Native Plant of the Month: Moss
moss. This simple, one inch high plant is easy to grow in shady places where
grass is reluctant to provide more than a few sparse, unhappy blades. Moss
likes nutrient poor and compacted soils, is not fussy about pH, doesn’t require
fertilizer, never needs to be mowed and is evergreen if kept moist. It survives
periods of drought by going dormant and turning brown but, unlike most other
plants, it quickly revives to a beautiful emerald green when watered.
Moss is an excellent ground cover for ferns and other woodland plants and
shrubs and can be used in place of invasive species like myrtle and ivy. Other
than occasional light watering, the only maintenance moss requires is blowing
off debris and fallen leaves. Since a thick carpet of moss is weed resistant,
not much weeding is required.
Here’s how to start your moss garden: choose a shady place and remove all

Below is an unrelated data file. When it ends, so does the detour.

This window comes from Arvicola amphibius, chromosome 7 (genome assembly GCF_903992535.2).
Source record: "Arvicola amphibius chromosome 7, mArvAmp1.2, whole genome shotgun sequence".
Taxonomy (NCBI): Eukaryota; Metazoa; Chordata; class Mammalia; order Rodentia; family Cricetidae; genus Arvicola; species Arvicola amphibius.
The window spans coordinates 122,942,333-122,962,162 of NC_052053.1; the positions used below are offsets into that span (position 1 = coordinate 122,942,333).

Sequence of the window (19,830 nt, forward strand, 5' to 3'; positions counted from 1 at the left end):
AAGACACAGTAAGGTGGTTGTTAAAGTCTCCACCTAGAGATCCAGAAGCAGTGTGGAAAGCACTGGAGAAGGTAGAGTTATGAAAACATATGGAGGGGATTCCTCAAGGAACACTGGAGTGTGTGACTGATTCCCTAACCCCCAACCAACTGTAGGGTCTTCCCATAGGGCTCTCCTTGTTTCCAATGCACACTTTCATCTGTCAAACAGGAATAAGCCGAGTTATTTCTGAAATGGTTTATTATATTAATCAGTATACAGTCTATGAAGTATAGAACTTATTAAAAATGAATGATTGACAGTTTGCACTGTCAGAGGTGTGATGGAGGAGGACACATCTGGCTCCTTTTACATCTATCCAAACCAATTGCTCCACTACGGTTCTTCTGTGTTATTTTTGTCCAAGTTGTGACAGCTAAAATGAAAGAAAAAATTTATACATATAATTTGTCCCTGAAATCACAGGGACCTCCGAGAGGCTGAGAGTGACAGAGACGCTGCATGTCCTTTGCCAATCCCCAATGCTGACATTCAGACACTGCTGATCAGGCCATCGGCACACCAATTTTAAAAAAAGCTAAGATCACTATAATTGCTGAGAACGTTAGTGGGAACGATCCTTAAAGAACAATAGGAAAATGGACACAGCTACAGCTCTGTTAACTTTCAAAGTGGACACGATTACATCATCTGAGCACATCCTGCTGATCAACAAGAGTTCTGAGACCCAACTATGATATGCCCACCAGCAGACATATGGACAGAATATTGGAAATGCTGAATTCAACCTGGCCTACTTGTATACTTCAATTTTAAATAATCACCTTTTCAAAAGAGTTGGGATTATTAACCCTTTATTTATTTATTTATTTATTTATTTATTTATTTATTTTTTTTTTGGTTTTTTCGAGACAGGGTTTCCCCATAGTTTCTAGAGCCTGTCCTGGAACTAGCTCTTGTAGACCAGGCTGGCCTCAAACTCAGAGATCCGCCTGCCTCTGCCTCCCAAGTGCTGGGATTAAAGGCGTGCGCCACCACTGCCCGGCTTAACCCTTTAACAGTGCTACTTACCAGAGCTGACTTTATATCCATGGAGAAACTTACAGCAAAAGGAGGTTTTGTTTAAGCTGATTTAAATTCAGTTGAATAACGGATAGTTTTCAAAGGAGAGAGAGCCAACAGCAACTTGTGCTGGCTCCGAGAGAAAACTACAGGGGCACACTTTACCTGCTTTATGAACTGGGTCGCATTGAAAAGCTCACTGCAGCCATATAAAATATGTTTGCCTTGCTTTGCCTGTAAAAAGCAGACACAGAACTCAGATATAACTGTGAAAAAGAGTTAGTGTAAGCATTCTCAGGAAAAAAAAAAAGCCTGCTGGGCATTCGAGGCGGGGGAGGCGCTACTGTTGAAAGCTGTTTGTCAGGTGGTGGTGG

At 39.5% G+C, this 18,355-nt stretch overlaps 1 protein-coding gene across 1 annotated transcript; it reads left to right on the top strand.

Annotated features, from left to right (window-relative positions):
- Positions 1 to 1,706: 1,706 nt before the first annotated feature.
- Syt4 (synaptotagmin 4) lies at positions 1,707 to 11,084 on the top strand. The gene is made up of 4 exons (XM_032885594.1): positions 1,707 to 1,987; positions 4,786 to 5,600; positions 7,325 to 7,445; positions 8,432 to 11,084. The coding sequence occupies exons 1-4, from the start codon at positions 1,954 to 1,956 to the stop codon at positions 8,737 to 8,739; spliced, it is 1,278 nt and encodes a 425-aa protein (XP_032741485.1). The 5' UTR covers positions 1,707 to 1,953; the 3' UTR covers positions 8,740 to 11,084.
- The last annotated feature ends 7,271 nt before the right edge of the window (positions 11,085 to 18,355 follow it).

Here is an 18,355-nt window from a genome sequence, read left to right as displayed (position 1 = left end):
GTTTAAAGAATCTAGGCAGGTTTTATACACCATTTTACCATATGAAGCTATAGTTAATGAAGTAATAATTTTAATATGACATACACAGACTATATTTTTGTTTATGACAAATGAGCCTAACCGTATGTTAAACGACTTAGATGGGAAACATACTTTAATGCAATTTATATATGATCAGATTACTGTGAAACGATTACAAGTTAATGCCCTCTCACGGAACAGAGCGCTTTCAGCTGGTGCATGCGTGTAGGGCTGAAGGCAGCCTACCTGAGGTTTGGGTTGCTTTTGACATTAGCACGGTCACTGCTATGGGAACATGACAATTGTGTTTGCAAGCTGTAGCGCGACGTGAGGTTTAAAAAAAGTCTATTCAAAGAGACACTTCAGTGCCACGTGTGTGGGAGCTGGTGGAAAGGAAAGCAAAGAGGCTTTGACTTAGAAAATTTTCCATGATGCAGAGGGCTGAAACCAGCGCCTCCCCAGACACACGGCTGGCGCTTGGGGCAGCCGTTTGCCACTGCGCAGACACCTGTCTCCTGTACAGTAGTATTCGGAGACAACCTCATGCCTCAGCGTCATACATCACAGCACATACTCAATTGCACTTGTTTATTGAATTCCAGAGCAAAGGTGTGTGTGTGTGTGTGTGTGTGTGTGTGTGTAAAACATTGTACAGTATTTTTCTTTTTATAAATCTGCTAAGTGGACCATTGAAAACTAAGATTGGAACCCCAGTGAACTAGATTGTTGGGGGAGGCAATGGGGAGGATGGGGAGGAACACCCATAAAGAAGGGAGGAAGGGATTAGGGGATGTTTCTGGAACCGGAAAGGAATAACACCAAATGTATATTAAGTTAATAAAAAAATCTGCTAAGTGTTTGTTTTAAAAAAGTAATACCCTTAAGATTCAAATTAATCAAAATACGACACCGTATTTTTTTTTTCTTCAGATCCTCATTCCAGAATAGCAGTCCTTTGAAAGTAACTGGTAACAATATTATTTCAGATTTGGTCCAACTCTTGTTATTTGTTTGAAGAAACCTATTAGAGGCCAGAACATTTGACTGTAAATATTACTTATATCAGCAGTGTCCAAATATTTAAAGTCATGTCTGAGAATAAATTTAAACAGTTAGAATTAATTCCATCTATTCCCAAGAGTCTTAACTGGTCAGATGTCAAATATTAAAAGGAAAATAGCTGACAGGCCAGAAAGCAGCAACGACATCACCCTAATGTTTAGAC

weeds and debris such as small rocks, branches and leaves. (You can use a
pre-emergent like Preen to prevent existing seeds from germinating.) Moss likes
to be in direct contact with the soil, so it helps to lightly scratch the soil
surface to help moss attach.
Once planted, water it and walk on it once, lightly. In Madison County moss
loves to grow in shady lawns and woods. Some people dislike moss and are happy
to have you pull up a clump or two and carry it off. A large clump of moss can
be divided into many tiny pieces.
Another way to get moss is to propagate it yourself. Before you try this
make sure the person who cooks and cleans your kitchen is away on a shopping
Here's a recipe. Mix a large clump of moss and 2 cups of buttermilk in a
blender. (Some people add ½ cup beer and ½ cup sugar). Blend to the thickness
of a milk shake and spread or paint on rocks, pots, logs and even the ground.
For further inspiration and some wonderful photos check the web. The quiet
beauty of a moss garden inspires peacefulness and rest. Add a small bench,
brimg out your morning coffee and enjoy. ( by Marian Plaut)